HILIC – New Separation Principle in Chromatography?

In the field of liquid chromatography/HPLC, so-called HILIC separation phases have been increasingly used in recent years and for a broad area of application. This concerns a special variant of normal-phase chromatography (NPC), whose popularity was long considered superseded by so-called reversed-phase chromatography (RPC).
The acronym HILIC stands for “hydrophilic interaction liquid chromatography” and was first defined in 1990 by A.J. Alpert, who specified an alternative chromatographic procedure for separating highly polar compounds. Analogue to NP chromatography, HILIC uses polar stationary phases, but – in contrast to NP chromatography – applies typical polar RP eluents (such as methanol, acetonitrile, or water). Elution strength is inverse to the RP, so that water functions as the most concentrated eluent.
Today HILIC is understood to be more of a variation of NP chromatography and is hence frequently termed “aqueous normal-phase chromatography” or “reversed-phase chromatography”. It is considered a link between classic NP chromatography and diversely used RP chromatography and ion chromatography (IC) (cf. diagram).

Long before the term HILIC had established itself in the world of chromatography, Samuelson and Sjöström developed a first HILIC application. In 1952, the researchers succeeded in separating monosaccharides using an Amberlite IRA ion-exchange column with an eluting gradient composed of ethanol and water.
In recent years HILIC has become increasingly significant as a supplement to RP. Particularly since determining highly polar analytes using RP is difficult, or even impossible, due to lack of retention.

Separation Principle
A characteristic of hydrophilic interaction chromatography is the use of a polar stationary phase and an eluent composed of an aqueous buffer system and an organic water-soluble modifier (preferably acetonitrile). The prerequisite for this is the use of salts with good solubility in the organic solution. In HILIC an eluting gradient mostly starts with a high acetonitrile (ACN) share (< 70%) and ends with a high water/buffer share in the mobile phase.
Separation of the analytes is based on their respective hydrophilicity or polarity. The corresponding separation principle is not yet comprehensively clarified, however it is believed that a water/buffer layer forms on the polar surface and that partition chromatography occurs between the analyte and the stationary phase. The analytes elute in ascending order of polarity since the retention times of polar and hydrophilic compounds expand due to greater interaction with the stationary phase.
In addition, since other effects and interactions also play a significant role in applying this separation method, different stationary HILIC phases also lead to different results in practice. Basically speaking, HILIC phases can be divided into three groups. The neutral phrases, e.g. diol phases, the loaded phases, e.g. silica or amino phases, and the zwitterionic phases, characterised by good selectivity.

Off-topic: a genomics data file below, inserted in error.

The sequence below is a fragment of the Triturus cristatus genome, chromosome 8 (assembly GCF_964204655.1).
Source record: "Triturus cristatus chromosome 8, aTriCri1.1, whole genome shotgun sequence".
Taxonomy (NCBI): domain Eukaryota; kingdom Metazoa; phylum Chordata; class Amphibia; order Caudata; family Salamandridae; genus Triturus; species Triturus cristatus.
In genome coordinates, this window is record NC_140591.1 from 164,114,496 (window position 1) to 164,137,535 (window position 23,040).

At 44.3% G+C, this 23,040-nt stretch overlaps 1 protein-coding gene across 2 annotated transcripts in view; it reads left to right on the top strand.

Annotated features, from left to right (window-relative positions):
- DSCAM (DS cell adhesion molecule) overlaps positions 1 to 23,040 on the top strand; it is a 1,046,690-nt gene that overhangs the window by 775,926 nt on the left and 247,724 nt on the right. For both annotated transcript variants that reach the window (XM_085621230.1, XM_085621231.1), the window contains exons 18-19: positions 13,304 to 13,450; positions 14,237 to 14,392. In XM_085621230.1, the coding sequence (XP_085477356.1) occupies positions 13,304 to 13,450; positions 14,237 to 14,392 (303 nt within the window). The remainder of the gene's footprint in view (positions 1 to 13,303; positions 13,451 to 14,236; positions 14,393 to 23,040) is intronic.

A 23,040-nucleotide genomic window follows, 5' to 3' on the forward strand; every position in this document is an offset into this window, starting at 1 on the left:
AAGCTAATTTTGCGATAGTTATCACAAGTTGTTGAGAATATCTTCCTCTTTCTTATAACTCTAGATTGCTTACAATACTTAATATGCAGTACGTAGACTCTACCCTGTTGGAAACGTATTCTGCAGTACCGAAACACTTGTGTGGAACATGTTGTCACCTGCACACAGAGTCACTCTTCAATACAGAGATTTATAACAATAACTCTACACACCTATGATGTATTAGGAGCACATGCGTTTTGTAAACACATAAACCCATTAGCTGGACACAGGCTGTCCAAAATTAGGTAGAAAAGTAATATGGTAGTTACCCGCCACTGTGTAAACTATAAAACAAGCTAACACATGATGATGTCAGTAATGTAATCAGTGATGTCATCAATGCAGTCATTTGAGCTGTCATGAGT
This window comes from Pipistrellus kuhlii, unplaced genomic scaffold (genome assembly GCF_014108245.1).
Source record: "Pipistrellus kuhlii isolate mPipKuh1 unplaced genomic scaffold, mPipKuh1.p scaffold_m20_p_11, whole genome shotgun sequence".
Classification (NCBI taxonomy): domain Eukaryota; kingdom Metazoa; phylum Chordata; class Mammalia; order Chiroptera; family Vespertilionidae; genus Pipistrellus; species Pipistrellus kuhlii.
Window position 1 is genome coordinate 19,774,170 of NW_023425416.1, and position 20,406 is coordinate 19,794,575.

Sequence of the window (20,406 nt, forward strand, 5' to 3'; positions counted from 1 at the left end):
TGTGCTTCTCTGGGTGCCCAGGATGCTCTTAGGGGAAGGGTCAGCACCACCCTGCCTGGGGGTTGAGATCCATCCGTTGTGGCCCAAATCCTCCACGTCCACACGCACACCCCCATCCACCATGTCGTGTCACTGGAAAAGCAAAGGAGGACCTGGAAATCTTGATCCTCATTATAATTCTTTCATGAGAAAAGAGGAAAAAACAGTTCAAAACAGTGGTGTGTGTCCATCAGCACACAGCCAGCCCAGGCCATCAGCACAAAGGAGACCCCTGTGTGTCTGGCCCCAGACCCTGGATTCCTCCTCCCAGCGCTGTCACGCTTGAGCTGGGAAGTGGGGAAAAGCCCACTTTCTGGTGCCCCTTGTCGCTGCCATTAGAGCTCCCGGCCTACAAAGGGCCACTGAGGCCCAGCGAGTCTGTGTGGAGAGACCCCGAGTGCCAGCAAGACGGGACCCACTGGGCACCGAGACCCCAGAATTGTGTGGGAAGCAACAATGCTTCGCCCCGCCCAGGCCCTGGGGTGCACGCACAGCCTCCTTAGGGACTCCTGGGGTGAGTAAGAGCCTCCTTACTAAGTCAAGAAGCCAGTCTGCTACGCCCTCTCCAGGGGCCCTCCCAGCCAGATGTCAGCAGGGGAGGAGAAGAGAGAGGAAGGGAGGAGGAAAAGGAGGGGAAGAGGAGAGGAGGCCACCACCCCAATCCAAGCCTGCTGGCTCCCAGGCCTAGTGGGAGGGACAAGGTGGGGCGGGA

As regards detection, HILIC applications are easily combined with standard detection methods such as UV, fluorescence, and refractive index. In addition, LC-MS detection, LC-MS/MS detection, and evaporative light scattering detection (ELSD) is seeing increasing use, for HILIC – due to its LC-MS-convergent aqueous buffer systems – offers good compatibility with MS and ELSD. When using ESI-MS (electrospray ionisation combined with mass spectrometry) the sensitivity of the separation method increases significantly due to the high concentration of organic modifiers compared to RP.

Application Examples
For example, in food analysis HILIC is used in detecting acrylamide, methacrylamide, and methacrylic acid and in separating water-soluble vitamins such as dehydroascorbic acid/ascorbic acid, panthenol, and thiamine. What is more, this chromatographic procedure is used in residue analysis for routine determination of veterinary medicine residues, grower feed residues, and growth regulator residues. In addition, its use is also documented for analysing organic acids, amino acids, and carbohydrates.
The LCI recently established an HILIC method for the chromatographic separation of imidazoles.

In conclusion it can be said that hydrophilic interaction chromatography, due to its orthogonality towards RP chromatography, is an effectual supplementation of diverse analytical methods as regards retention and the separation of polar compounds. The advanced development of reproducible and reliable HILIC columns enables valid methods for determining hydrophilic/polar substances to be developed – regardless of their charge or molecule size – and directly combined with MS detection.
Given its similarity with NP chromatography, HILIC does not actually represent a new separation principle but it is nevertheless an extension and variation of existing methods, opening up numerous new and improved separation possibilities.

SWEET VISION (2016) Vol. 61, Issue 1, p. 11